Effector Memory T cells
naïve T cells
Immunotherapy is emerging as a promising anti-cancer treatment and is now part of the standard of care for certain advanced cancers including melanoma and non-small cell lung carcinoma . Encouraging results from recent studies suggest that intracranial lesions located beyond the blood-brain barrier may also be targeted by the immune system [2, 3, 4, 5]. However, patients with intracranial lesions are frequently provided corticosteroids before commencing immunotherapy to combat cerebral edema and reduce symptom burden. Corticosteroids are also first-line agents against immune-related adverse events (irAEs) that may develop during or following immunotherapy, particularly checkpoint blockade [6, 7]. To date, it remains unclear how steroids impact adaptive anti-tumor immunity [8, 9], and whether the effects of corticosteroids on immune response differs if they are administered prior to initiation of immune therapy or after an immune response has been generated.
Although a subset of patients receiving corticosteroids while undergoing treatment with immunce checkpoint inhibitors have achieved clinical benefit, there are concerns that they exhibit poorer response to checkpoint blockade [10, 11, 12]. Other studies found that corticosteroids do not negatively impact overall survival of patients on immunotherapy involving CTLA-4 blockade [13, 14, 15, 16, 17, 18]. However, these studies were not powered to specifically address the impact of corticosteroids on immunotherapeutic response. Given the varied reports, the immunosuppressive effects of corticosteroids require further interrogation, particularly understanding the impact of this treatment when administered at the initiation of checkpoint blockade therapy, a situation likely to be common in patients with intracranial malignancies.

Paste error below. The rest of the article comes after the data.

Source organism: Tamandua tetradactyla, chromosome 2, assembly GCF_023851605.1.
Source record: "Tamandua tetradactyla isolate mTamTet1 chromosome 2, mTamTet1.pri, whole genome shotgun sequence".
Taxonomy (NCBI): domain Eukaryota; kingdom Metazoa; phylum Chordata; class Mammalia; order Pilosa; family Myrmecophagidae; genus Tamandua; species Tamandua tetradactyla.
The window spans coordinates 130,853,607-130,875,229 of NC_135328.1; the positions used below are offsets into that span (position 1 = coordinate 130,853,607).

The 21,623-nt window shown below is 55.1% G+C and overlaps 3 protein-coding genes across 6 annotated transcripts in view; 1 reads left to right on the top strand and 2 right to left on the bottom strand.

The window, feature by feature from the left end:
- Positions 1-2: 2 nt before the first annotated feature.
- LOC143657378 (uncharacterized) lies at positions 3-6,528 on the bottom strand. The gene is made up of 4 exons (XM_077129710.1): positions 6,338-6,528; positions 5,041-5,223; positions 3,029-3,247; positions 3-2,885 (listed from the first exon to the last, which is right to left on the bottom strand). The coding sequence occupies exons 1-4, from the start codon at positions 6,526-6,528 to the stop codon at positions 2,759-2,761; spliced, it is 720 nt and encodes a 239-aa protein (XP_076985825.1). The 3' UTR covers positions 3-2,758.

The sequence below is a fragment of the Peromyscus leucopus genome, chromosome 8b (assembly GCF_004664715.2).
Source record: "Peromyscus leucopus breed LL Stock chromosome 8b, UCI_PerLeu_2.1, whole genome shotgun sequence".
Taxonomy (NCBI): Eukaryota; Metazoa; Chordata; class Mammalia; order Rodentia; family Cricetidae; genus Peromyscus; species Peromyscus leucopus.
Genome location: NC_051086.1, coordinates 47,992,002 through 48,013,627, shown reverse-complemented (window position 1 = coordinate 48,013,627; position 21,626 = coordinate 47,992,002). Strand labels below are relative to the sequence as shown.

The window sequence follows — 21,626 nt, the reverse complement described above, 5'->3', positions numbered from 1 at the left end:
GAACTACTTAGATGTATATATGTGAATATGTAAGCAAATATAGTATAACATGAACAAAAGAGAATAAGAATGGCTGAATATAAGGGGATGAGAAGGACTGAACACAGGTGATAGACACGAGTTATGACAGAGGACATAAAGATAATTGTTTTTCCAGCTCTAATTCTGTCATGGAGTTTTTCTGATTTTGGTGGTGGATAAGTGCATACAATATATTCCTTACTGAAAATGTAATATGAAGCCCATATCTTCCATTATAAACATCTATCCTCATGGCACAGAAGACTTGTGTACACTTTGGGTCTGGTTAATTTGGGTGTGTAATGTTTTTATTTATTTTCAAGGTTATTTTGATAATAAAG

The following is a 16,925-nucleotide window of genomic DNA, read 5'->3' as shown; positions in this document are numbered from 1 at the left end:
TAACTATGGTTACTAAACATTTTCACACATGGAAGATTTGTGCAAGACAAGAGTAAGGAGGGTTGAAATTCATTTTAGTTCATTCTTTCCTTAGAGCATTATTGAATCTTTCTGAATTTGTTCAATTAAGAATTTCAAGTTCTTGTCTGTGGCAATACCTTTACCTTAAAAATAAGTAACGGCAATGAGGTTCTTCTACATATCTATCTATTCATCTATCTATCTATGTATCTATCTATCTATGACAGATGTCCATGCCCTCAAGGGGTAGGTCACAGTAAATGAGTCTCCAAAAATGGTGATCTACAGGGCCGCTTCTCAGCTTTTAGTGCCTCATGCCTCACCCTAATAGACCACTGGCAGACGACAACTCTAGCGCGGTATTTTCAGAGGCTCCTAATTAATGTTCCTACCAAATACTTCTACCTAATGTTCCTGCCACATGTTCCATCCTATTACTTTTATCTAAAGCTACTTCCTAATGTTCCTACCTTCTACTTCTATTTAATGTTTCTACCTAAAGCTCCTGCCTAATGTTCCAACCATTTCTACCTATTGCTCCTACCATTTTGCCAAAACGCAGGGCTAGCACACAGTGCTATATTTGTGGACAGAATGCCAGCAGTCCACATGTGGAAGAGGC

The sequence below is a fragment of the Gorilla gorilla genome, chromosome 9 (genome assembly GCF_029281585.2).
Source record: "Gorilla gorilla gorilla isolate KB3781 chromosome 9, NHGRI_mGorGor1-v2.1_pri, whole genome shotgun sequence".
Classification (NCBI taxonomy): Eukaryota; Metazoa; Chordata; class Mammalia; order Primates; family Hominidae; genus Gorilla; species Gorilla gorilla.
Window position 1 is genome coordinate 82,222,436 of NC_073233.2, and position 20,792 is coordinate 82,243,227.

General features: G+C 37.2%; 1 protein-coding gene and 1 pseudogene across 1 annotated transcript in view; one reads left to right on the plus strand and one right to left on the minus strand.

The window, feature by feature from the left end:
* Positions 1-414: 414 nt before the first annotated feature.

Exogenous corticosteroids are toxic to immature T cells, including thymocytes and acute lymphoblastic leukemia blasts [19, 20]. However, less is known about the impact of corticosteroids on mature lymphocytes. Whereas corticosteroids have been shown to suppress IL-2-mediated T cell proliferation and cytokine production; they can also induce expression of the pro-survival receptor IL-7Rα [21, 22]. T cell reactivity against cytomegalovirus, a potential antigen in glioblastoma [23, 24], was not impaired in patients with glioblastoma actively receiving or previously on dexamethasone . Further, pre-operative corticosteroids did not reduce the density of tumor-infiltrating lymphocytes in patients with brain metastases . These observations suggest that antigen-stimulated memory T cells, a critical population for patients receiving immunotherapy, may be resistant to corticosteroid exposure.